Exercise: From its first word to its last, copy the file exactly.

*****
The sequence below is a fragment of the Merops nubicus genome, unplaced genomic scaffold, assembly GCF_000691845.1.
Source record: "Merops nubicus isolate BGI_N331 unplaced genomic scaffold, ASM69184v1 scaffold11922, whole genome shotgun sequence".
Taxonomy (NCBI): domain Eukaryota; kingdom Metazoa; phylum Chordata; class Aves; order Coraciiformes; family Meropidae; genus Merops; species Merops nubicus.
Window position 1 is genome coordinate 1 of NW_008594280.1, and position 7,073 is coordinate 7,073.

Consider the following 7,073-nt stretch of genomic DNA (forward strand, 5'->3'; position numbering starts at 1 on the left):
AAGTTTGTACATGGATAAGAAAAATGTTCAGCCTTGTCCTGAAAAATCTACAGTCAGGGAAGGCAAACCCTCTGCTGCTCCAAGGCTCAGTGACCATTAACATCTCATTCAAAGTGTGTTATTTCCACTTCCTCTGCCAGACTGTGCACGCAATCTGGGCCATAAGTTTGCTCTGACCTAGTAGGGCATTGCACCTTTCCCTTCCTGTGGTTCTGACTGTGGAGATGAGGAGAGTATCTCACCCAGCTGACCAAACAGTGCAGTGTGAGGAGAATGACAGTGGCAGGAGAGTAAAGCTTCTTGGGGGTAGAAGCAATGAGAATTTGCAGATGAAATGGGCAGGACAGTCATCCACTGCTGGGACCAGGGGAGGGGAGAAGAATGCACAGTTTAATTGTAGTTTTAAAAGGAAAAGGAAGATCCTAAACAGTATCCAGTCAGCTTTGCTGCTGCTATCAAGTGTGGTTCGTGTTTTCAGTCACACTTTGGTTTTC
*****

The sequence below is a fragment of the Merops nubicus genome, unplaced genomic scaffold, assembly GCF_000691845.1.
Source record: "Merops nubicus isolate BGI_N331 unplaced genomic scaffold, ASM69184v1 scaffold11922, whole genome shotgun sequence".
Taxonomy (NCBI): domain Eukaryota; kingdom Metazoa; phylum Chordata; class Aves; order Coraciiformes; family Meropidae; genus Merops; species Merops nubicus.
Window position 1 is genome coordinate 1 of NW_008594280.1, and position 7,073 is coordinate 7,073.

Consider the following 7,073-nt stretch of genomic DNA (forward strand, 5'->3'; position numbering starts at 1 on the left):
AAGTTTGTACATGGATAAGAAAAATGTTCAGCCTTGTCCTGAAAAATCTACAGTCAGGGAAGGCAAACCCTCTGCTGCTCCAAGGCTCAGTGACCATTAACATCTCATTCAAAGTGTGTTATTTCCACTTCCTCTGCCAGACTGTGCACGCAATCTGGGCCATAAGTTTGCTCTGACCTAGTAGGGCATTGCACCTTTCCCTTCCTGTGGTTCTGACTGTGGAGATGAGGAGAGTATCTCACCCAGCTGACCAAACAGTGCAGTGTGAGGAGAATGACAGTGGCAGGAGAGTAAAGCTTCTTGGGGGTAGAAGCAATGAGAATTTGCAGATGAAATGGGCAGGACAGTCATCCACTGCTGGGACCAGGGGAGGGGAGAAGAATGCACAGTTTAATTGTAGTTTTAAAAGGAAAAGGAAGATCCTAAACAGTATCCAGTCAGCTTTGCTGCTGCTATCAAGTGTGGTTCGTGTTTTCAGTCACACTTTGGTTTTC